Port of Townsville long-term seagrass monitoring: September 2012

Davies, Jaclyn, McKenna, Skye, and Rasheed, Michael (2013) Port of Townsville long-term seagrass monitoring: September 2012. Report. TropWATER, James Cook University, Cairns, QLD, Australia.

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This report details the latest results from the annual seagrass monitoring program for the Port of Townsville conducted in 2012. Results of the program are used to assess the health of the marine environment in the Townsville region and the port by using seagrasses as a key indicator of environmental health. The program provides an annual update of seagrass health and resilience to the Port of Townsville Limited (PoTL) to support ongoing management of port operations and planning for port developments. Annual monitoring in Townsville also forms part of a network of seagrass monitoring programs established throughout Queensland looking at the status and condition of seagrasses in the highest risk areas of the State.

Key Findings

• Seagrasses in Townsville had shown significant recovery in area and density during 2012 after several years of decline.

• While many meadows had seen the return of "foundation species" much of the newly recolonised areas were still dominated by initial colonising species such as Halophila.

• Townsville was one of the few coastal areas in the Wet and Dry Tropics regions where seagrasses have shown significant recovery in 2012.

• Evidence of dugong feeding was observed in many meadows and a large herd of dugong (estimated more than 100) were observed feeding on seagrasses in Cleveland Bay during the monitoring survey.

• The observed seagrass increases are a promising sign, however meadows remain vulnerable to further natural and anthropogenic impacts as recovery was still incomplete and meadows were likely to have a reduced resilience following several years of decline.

In 2012 Townsville's seagrasses had begun to recover from the declines in abundance and distribution recorded over the last four years. Prior to 2012, Townsville seagrasses were impacted by regional scale climate events that saw similar declines to seagrasses in other areas of tropical eastern Queensland including, Cairns, Mourilyan, Bowen/Abbot Point and Gladstone. Townsville was one of the few locations where coastal seagrasses have shown significant recovery.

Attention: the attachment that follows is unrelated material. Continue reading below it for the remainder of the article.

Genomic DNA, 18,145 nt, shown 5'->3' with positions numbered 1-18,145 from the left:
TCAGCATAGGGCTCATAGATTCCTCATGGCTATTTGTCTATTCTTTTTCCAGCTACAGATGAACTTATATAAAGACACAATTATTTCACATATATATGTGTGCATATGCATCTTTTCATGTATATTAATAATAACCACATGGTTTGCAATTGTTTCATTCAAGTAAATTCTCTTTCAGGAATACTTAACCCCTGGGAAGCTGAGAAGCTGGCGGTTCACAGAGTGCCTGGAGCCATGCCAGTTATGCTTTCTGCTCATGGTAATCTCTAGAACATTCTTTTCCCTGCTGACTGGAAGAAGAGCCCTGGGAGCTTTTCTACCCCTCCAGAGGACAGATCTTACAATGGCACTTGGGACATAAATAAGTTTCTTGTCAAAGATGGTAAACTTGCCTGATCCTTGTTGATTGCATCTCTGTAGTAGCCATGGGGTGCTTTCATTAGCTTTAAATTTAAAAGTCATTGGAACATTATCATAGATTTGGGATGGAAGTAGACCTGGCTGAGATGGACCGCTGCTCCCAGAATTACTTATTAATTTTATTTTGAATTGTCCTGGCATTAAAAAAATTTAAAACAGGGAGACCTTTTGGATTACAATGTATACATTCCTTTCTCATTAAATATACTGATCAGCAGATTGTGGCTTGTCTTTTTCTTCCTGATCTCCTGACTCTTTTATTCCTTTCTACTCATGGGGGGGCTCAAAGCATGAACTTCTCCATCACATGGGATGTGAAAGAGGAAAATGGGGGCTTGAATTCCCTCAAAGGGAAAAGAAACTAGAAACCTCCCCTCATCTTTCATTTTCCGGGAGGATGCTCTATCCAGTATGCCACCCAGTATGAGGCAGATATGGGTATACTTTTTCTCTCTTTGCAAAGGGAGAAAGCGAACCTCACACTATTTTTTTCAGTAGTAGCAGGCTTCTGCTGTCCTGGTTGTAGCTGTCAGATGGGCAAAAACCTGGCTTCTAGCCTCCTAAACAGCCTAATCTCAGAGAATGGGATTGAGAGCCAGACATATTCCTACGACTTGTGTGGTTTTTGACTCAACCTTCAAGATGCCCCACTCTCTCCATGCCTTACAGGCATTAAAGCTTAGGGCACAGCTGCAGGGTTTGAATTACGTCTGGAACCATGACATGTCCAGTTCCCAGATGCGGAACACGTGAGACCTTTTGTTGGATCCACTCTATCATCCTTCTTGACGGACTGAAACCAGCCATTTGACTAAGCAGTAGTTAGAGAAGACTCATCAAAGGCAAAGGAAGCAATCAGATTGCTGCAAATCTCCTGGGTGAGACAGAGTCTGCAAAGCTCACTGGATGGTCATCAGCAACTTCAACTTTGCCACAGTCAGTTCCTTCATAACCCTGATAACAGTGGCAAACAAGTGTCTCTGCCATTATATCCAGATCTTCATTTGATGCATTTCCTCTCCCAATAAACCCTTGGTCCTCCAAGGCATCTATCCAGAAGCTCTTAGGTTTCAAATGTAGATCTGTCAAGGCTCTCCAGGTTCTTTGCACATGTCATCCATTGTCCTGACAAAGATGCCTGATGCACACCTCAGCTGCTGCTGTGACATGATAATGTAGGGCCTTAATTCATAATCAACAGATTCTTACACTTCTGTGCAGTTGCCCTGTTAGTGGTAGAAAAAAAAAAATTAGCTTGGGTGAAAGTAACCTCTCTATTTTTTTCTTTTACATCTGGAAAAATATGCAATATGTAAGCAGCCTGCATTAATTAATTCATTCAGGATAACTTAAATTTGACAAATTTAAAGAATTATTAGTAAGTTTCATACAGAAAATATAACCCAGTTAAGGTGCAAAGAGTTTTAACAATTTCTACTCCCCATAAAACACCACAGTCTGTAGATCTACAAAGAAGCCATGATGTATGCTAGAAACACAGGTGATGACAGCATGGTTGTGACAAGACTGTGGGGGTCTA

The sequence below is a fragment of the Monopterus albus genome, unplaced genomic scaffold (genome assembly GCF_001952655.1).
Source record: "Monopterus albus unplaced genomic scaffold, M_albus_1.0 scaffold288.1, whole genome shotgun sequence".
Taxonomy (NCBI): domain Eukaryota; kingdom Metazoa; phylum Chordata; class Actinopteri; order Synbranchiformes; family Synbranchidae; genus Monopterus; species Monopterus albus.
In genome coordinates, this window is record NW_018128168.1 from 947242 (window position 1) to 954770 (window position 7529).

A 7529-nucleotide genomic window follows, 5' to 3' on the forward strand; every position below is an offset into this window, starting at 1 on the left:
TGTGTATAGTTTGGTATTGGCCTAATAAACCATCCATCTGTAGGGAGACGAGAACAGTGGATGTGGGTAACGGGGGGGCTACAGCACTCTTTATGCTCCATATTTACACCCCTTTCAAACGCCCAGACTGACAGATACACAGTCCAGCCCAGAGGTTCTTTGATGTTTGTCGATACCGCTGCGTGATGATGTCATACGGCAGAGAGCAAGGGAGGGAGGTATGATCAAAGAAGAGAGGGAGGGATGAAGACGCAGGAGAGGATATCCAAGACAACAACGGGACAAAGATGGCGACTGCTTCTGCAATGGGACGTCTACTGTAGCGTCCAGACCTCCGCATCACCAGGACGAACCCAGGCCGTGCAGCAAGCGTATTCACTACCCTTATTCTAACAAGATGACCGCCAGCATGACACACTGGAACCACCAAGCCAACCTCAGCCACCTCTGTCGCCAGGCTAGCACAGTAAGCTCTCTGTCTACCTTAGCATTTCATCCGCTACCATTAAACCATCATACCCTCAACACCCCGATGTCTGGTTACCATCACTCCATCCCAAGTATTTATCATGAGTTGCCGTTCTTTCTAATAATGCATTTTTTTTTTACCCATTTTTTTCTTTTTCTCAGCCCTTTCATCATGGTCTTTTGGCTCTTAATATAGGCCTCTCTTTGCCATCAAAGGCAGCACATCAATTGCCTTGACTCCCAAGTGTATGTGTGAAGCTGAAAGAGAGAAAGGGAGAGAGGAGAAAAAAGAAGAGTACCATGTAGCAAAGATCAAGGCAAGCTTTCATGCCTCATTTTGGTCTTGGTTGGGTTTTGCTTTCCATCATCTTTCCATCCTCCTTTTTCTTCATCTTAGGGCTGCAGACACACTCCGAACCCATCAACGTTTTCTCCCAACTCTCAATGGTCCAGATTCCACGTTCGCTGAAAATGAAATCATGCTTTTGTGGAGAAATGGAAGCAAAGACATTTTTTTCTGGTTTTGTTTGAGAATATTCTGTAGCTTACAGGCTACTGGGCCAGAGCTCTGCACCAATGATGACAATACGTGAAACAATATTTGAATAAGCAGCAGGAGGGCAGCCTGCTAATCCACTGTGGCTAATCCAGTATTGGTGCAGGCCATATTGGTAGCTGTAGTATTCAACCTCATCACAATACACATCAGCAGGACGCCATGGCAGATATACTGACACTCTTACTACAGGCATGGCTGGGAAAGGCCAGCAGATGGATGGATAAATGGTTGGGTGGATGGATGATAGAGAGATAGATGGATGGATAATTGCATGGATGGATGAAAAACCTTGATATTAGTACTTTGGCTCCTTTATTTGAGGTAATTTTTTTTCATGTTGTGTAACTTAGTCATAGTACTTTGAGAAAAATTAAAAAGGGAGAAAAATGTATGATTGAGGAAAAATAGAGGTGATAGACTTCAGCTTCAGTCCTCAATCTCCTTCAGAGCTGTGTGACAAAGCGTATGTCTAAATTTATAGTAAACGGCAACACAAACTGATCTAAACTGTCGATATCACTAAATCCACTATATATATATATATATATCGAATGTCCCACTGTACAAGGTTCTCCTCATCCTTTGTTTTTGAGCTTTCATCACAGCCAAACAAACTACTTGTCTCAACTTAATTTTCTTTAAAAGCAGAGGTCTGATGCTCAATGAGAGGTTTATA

All but two of the ten monitoring meadows showed substantial increases in meadow area and every meadow increased in biomass. There was also a shift in the landscape category of many meadows, with several changing from isolated patches of seagrass to aggregated patches and many previously fragmented sections of meadows re-joining in 2012. The increase in area for the dense Zostera capricorni meadow in Cleveland Bay was particularly encouraging. However, much of the newly re-established sections of meadows remained dominated by small pioneering species from the genus Halophila.

It was likely an increase in the light available for growth and photosynthesis of seagrasses contributed to the observed recovery, through a combination of tidal conditions and a reduction in rainfall and flooding and associated reduction of turbidity. While local weather patterns were correlated with seagrass recovery, a lack of environmental data at the meadow scale makes interpretation of observed changes difficult. The addition of water quality monitoring and in particular light and temperature within the seagrass canopy at monitoring meadows would greatly enhance the existing monitoring program.

Although seagrasses have shown significant recovery in 2012, several consecutive years of decline have placed seagrasses in a vulnerable state from which it has not fully recovered, with meadows likely to have a reduced resilience to further impacts. Managing human activities and impacts and monitoring the continued condition of seagrasses will be critical to ensure seagrasses have the opportunity to fully recover and in maintaining the long-term viability of these marine habitats.

Item ID: 39645
Item Type: Report (Report)
Keywords: seagrass habitats, port management, recovery, resilience, dredging, marine monitoring, environmental monitoring
Additional Information:

Access: This report is openly accessible from the link to TropWATER's Technical Reports web page above.

Copyright: Please refer to the copyright statement in the report.

Funders: Port of Townsville Limited (PoTL)
Date Deposited: 25 Aug 2015 06:00
FoR Codes: 05 ENVIRONMENTAL SCIENCES > 0502 Environmental Science and Management > 050206 Environmental Monitoring @ 50%
05 ENVIRONMENTAL SCIENCES > 0502 Environmental Science and Management > 050205 Environmental Management @ 50%
SEO Codes: 96 ENVIRONMENT > 9605 Ecosystem Assessment and Management > 960507 Ecosystem Assessment and Management of Marine Environments @ 50%
96 ENVIRONMENT > 9605 Ecosystem Assessment and Management > 960503 Ecosystem Assessment and Management of Coastal and Estuarine Environments @ 50%
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